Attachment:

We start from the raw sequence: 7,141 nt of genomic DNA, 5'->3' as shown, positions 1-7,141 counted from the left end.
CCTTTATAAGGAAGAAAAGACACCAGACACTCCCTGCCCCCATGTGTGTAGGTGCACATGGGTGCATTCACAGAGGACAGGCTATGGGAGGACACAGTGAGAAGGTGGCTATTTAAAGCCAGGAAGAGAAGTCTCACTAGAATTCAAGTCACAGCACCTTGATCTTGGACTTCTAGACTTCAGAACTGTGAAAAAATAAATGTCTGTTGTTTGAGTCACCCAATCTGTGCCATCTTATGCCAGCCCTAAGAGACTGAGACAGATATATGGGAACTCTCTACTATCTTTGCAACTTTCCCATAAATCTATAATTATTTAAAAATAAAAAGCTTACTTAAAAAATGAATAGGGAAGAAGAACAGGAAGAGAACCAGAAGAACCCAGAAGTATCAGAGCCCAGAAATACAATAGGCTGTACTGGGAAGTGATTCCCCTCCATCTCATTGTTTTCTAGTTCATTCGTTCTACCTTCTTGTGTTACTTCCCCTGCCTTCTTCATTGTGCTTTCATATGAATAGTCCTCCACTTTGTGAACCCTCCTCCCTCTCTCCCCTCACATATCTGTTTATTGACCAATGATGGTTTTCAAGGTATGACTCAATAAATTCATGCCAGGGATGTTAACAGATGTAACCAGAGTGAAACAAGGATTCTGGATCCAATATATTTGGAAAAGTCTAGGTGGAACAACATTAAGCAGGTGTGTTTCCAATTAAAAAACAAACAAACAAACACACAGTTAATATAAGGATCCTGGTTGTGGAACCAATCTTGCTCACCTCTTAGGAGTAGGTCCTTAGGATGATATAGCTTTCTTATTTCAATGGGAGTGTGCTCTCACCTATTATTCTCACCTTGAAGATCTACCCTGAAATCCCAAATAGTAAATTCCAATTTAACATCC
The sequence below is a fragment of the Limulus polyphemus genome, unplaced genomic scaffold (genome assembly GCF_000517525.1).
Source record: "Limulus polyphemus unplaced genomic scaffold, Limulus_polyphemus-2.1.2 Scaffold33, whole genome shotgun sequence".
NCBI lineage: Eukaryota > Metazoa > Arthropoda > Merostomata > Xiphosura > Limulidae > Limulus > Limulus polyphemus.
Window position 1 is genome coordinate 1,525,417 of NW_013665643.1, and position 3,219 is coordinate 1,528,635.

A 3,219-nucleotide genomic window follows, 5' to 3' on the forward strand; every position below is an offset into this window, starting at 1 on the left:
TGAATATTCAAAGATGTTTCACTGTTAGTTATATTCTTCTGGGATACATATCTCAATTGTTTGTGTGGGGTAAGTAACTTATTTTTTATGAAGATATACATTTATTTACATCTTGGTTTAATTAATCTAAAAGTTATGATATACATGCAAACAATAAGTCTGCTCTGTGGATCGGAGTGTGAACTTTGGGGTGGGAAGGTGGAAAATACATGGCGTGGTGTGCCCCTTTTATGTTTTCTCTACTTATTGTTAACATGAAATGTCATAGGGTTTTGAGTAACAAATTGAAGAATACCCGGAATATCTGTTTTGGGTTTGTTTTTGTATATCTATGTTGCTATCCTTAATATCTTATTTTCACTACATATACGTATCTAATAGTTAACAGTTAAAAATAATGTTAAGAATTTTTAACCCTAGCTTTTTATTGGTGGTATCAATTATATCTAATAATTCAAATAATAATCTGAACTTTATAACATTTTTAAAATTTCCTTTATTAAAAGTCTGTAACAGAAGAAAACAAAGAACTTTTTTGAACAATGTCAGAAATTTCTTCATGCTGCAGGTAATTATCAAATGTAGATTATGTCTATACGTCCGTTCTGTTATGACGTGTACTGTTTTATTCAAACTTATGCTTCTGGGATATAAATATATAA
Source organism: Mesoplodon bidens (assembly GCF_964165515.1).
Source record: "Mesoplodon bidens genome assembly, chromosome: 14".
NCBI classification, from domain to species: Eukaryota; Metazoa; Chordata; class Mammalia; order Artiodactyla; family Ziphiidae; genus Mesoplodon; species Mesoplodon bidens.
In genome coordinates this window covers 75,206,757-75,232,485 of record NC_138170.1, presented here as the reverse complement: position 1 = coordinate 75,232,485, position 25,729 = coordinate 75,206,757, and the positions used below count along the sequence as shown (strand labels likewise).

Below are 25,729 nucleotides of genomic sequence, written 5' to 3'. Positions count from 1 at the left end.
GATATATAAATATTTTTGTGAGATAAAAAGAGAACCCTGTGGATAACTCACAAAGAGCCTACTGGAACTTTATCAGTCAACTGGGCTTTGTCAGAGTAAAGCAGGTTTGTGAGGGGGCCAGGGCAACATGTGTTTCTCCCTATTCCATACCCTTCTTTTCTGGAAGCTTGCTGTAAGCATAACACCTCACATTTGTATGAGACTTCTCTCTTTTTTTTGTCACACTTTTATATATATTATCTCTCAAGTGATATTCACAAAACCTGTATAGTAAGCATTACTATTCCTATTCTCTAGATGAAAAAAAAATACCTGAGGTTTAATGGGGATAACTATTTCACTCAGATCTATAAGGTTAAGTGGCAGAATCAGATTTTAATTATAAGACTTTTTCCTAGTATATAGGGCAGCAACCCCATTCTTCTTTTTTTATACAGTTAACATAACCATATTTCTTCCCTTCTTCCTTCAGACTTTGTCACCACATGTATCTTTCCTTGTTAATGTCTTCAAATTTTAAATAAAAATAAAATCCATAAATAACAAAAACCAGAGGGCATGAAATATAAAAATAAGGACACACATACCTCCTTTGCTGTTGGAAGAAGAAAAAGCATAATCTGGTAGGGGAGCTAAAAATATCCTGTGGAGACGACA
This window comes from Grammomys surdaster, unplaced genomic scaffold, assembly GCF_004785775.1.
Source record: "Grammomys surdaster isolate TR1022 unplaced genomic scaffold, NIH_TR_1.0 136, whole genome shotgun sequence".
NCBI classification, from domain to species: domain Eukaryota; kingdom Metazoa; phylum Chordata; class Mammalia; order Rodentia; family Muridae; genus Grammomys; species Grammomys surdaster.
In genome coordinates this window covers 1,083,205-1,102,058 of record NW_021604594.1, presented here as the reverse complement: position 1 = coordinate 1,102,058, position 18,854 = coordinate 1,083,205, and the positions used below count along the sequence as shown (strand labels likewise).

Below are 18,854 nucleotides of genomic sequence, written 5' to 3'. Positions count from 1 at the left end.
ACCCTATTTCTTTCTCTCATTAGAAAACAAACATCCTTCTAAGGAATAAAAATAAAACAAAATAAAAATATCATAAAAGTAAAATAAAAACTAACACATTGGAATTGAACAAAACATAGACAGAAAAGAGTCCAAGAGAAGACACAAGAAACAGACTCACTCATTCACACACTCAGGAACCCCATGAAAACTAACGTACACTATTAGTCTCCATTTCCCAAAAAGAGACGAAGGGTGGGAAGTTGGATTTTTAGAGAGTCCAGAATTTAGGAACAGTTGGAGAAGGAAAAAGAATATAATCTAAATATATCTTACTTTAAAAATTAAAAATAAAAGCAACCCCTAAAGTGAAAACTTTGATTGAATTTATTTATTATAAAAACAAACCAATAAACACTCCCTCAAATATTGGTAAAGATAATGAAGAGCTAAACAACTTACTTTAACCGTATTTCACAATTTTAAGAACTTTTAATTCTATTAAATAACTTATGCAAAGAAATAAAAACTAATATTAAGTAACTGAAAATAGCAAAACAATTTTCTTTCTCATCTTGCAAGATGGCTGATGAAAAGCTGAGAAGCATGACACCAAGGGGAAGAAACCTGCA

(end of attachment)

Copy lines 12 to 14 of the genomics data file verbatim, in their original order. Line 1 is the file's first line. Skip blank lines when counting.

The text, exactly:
In genome coordinates this window covers 75,206,757-75,232,485 of record NC_138170.1, presented here as the reverse complement: position 1 = coordinate 75,232,485, position 25,729 = coordinate 75,206,757, and the positions used below count along the sequence as shown (strand labels likewise).

Below are 25,729 nucleotides of genomic sequence, written 5' to 3'. Positions count from 1 at the left end.
GATATATAAATATTTTTGTGAGATAAAAAGAGAACCCTGTGGATAACTCACAAAGAGCCTACTGGAACTTTATCAGTCAACTGGGCTTTGTCAGAGTAAAGCAGGTTTGTGAGGGGGCCAGGGCAACATGTGTTTCTCCCTATTCCATACCCTTCTTTTCTGGAAGCTTGCTGTAAGCATAACACCTCACATTTGTATGAGACTTCTCTCTTTTTTTTGTCACACTTTTATATATATTATCTCTCAAGTGATATTCACAAAACCTGTATAGTAAGCATTACTATTCCTATTCTCTAGATGAAAAAAAAATACCTGAGGTTTAATGGGGATAACTATTTCACTCAGATCTATAAGGTTAAGTGGCAGAATCAGATTTTAATTATAAGACTTTTTCCTAGTATATAGGGCAGCAACCCCATTCTTCTTTTTTTATACAGTTAACATAACCATATTTCTTCCCTTCTTCCTTCAGACTTTGTCACCACATGTATCTTTCCTTGTTAATGTCTTCAAATTTTAAATAAAAATAAAATCCATAAATAACAAAAACCAGAGGGCATGAAATATAAAAATAAGGACACACATACCTCCTTTGCTGTTGGAAGAAGAAAAAGCATAATCTGGTAGGGGAGCTAAAAATATCCTGTGGAGACGACA